The government has been defeated in the House of Lords over new pub laws which critics say will allow unaccompanied children of any age into lap dancing clubs and nightclubs.
Children could encourage more sensible drinking, says ministers
The government blames much of the criticism on ignorance of the current laws and says its shake-up of the licensing system will crack down on under-age drinking.
But the Lords voted by 184 to 111 to add a specific clause to the government's Licensing Bill, barring children under-14 from bars, pubs and clubs unless they are with an adult.
Culture Minister Kim Howells said the government would look carefully at the amendment before deciding what to do next.
Ahead of the vote, Tory spokeswoman Baroness Buscombe said the original plans could even have made pubs a "hunting ground for paedophiles".
Existing laws mean that if a licensee agrees, a child aged 14 or over can enter a pub or nightclub as long as they do not consume alcohol.
Lady Buscombe, who was supported by the Bishop of London, the Rt Rev Richard Chartres, argued it was right to encourage family-friendly pubs but the new laws would allow unrestricted access at any time of day or night.
She said: "This bill lumps together supermarkets and lap dancing clubs under the same licensing regulations with potentially disastrous results.
"While it is wholly desirable for children to accompany their parents on family shopping trips, the same legislation enables them to visit a nightclub at three in the morning on their own if they so wish."
The mother of three teenagers issued a stark warning of the possible dangers ahead.
She said: "The government is having to deal with a growing number of paedophiles.
"If this bill goes ahead unchanged, kids will be hanging around pubs which will become a hunting ground for paedophiles."
Lady Buscombe suggested licensees would feel compelled to keep their businesses as unrestricted as possible to stay competitive.
After the vote, Mr Kim Howells told BBC News 24: "We will certainly look at the amendment that has been put down by the opposition.
"We will see if there is any merit in it and if necessary we will make the changes...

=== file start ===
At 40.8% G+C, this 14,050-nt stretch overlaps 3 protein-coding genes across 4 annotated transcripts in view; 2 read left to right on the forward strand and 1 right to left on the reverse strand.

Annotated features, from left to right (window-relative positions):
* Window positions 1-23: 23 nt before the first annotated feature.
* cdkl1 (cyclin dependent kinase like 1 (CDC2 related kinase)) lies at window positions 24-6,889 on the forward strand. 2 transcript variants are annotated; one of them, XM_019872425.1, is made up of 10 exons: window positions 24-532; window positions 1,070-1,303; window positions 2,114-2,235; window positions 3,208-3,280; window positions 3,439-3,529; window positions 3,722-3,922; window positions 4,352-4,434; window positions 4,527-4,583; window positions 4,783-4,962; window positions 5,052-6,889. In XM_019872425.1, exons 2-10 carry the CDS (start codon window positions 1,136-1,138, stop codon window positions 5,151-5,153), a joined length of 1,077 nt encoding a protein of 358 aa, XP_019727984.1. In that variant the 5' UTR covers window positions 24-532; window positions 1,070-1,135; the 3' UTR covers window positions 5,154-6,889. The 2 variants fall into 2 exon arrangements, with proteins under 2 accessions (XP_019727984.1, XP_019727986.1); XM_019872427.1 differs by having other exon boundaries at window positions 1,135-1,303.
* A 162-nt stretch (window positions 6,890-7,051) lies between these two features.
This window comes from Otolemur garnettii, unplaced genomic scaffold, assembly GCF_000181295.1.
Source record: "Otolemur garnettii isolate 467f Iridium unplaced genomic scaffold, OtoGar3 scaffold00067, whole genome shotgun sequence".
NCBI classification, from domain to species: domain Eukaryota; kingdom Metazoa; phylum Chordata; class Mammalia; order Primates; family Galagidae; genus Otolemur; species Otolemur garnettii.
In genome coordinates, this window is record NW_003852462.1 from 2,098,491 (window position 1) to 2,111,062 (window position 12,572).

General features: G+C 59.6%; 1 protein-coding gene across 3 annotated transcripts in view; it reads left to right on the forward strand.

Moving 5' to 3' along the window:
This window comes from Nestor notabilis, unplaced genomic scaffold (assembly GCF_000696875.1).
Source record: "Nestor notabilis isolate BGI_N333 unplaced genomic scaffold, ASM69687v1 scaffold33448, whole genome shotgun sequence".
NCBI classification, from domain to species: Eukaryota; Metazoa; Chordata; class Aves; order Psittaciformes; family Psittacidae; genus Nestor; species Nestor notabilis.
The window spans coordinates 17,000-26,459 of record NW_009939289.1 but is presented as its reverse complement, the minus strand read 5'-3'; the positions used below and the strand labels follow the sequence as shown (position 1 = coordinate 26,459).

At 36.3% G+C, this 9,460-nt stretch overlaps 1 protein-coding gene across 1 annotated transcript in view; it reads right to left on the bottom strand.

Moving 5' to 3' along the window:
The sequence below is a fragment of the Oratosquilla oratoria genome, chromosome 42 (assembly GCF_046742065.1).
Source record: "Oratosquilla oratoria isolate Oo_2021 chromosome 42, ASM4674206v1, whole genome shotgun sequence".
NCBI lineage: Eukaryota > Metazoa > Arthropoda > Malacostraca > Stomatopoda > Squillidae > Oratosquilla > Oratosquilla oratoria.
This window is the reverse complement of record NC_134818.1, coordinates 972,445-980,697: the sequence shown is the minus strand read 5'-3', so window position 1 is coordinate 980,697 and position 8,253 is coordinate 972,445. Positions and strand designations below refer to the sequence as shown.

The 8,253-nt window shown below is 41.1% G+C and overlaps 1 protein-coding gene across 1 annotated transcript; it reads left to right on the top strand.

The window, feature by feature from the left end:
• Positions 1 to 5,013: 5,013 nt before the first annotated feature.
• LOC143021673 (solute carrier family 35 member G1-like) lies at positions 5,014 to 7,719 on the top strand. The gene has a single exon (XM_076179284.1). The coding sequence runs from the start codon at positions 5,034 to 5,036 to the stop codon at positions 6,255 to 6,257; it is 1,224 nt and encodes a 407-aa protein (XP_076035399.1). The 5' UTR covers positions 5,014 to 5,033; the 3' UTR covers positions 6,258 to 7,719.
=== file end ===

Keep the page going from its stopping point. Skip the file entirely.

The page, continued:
"There is nothing to stop a licensing authority under our proposals from saying: this is not a suitable place for children to go, if we are going to give you a licence, you must make sure that children are not going to go in there."
Mr Howells said the bill covered all licensed premises, from pubs to supermarkets, and it was important not to ban children from the wrong places.
People often did not realise the law allowed children aged over five to drink alcohol in pubs - something the new laws would stop, he added.
Tony Payne, chief executive of the Federation of Licensed Victuallers
Associations, said he was disappointed by the defeat.
"I am sad that the people in the House of Lords don't speak to the people on the streets, or they would see the
benefits," he said.
Many landlords had planned to use the change to set rooms aside for youngsters, with soft drinks bars, discos and even computers for homework, he added.
Tuesday's vote is the latest defeat inflicted over the bill, which has yet to be debated by MPs.
Last week, they insisted schools should be excluded from having to apply for entertainment licences amid fears this could affect even nativity plays.
The bill has provoked fears that the rowdiness and vandalism caused by alcohol in towns and cities could get worse if it becomes law.
The measures remove responsibility for licensing from magistrates and give it to local authorities.